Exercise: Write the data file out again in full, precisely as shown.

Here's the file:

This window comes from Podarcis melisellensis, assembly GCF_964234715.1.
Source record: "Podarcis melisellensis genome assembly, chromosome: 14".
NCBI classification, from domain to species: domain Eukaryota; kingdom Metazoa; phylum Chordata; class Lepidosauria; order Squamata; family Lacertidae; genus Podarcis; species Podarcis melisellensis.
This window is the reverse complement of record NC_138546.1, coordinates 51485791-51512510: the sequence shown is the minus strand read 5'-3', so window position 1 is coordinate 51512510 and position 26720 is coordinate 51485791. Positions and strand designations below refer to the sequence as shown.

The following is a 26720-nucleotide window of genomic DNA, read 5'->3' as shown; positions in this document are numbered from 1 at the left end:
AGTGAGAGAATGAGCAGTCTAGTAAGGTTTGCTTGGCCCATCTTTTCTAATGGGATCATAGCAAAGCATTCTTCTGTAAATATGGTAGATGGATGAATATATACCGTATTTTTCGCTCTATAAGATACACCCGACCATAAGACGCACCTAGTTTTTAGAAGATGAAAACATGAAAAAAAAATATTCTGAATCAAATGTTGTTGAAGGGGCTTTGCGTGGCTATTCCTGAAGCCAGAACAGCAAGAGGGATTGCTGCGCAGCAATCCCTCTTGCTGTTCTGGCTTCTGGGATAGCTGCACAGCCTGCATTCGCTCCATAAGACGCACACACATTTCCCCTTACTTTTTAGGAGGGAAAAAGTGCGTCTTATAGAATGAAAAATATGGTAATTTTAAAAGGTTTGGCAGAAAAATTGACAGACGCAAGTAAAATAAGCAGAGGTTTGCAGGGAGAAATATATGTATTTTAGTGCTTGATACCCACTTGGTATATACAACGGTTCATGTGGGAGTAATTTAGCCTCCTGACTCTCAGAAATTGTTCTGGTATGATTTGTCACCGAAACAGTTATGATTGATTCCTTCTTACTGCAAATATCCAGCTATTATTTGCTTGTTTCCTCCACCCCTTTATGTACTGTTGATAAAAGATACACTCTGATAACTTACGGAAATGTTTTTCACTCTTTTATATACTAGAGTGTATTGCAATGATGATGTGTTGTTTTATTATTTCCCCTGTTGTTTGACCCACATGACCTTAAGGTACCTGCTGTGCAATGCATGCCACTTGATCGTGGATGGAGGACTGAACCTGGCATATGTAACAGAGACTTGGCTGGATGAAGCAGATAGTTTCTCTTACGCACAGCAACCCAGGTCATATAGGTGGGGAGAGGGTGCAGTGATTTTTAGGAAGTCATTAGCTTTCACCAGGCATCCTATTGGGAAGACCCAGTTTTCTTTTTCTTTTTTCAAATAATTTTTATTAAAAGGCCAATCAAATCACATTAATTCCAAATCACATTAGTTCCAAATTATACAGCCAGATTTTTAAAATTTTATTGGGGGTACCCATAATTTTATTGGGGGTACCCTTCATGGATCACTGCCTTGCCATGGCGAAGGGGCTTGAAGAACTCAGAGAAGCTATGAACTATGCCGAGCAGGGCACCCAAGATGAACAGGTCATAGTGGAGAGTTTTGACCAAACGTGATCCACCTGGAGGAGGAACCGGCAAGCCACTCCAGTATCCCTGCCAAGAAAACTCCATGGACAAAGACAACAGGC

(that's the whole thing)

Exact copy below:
This window comes from Podarcis melisellensis, assembly GCF_964234715.1.
Source record: "Podarcis melisellensis genome assembly, chromosome: 14".
NCBI classification, from domain to species: domain Eukaryota; kingdom Metazoa; phylum Chordata; class Lepidosauria; order Squamata; family Lacertidae; genus Podarcis; species Podarcis melisellensis.
This window is the reverse complement of record NC_138546.1, coordinates 51485791-51512510: the sequence shown is the minus strand read 5'-3', so window position 1 is coordinate 51512510 and position 26720 is coordinate 51485791. Positions and strand designations below refer to the sequence as shown.

The following is a 26720-nucleotide window of genomic DNA, read 5'->3' as shown; positions in this document are numbered from 1 at the left end:
AGTGAGAGAATGAGCAGTCTAGTAAGGTTTGCTTGGCCCATCTTTTCTAATGGGATCATAGCAAAGCATTCTTCTGTAAATATGGTAGATGGATGAATATATACCGTATTTTTCGCTCTATAAGATACACCCGACCATAAGACGCACCTAGTTTTTAGAAGATGAAAACATGAAAAAAAAATATTCTGAATCAAATGTTGTTGAAGGGGCTTTGCGTGGCTATTCCTGAAGCCAGAACAGCAAGAGGGATTGCTGCGCAGCAATCCCTCTTGCTGTTCTGGCTTCTGGGATAGCTGCACAGCCTGCATTCGCTCCATAAGACGCACACACATTTCCCCTTACTTTTTAGGAGGGAAAAAGTGCGTCTTATAGAATGAAAAATATGGTAATTTTAAAAGGTTTGGCAGAAAAATTGACAGACGCAAGTAAAATAAGCAGAGGTTTGCAGGGAGAAATATATGTATTTTAGTGCTTGATACCCACTTGGTATATACAACGGTTCATGTGGGAGTAATTTAGCCTCCTGACTCTCAGAAATTGTTCTGGTATGATTTGTCACCGAAACAGTTATGATTGATTCCTTCTTACTGCAAATATCCAGCTATTATTTGCTTGTTTCCTCCACCCCTTTATGTACTGTTGATAAAAGATACACTCTGATAACTTACGGAAATGTTTTTCACTCTTTTATATACTAGAGTGTATTGCAATGATGATGTGTTGTTTTATTATTTCCCCTGTTGTTTGACCCACATGACCTTAAGGTACCTGCTGTGCAATGCATGCCACTTGATCGTGGATGGAGGACTGAACCTGGCATATGTAACAGAGACTTGGCTGGATGAAGCAGATAGTTTCTCTTACGCACAGCAACCCAGGTCATATAGGTGGGGAGAGGGTGCAGTGATTTTTAGGAAGTCATTAGCTTTCACCAGGCATCCTATTGGGAAGACCCAGTTTTCTTTTTCTTTTTTCAAATAATTTTTATTAAAAGGCCAATCAAATCACATTAATTCCAAATCACATTAGTTCCAAATTATACAGCCAGATTTTTAAAATTTTATTGGGGGTACCCATAATTTTATTGGGGGTACCCTTCATGGATCACTGCCTTGCCATGGCGAAGGGGCTTGAAGAACTCAGAGAAGCTATGAACTATGCCGAGCAGGGCACCCAAGATGAACAGGTCATAGTGGAGAGTTTTGACCAAACGTGATCCACCTGGAGGAGGAACCGGCAAGCCACTCCAGTATCCCTGCCAAGAAAACTCCATGGACAAAGACAACAGGC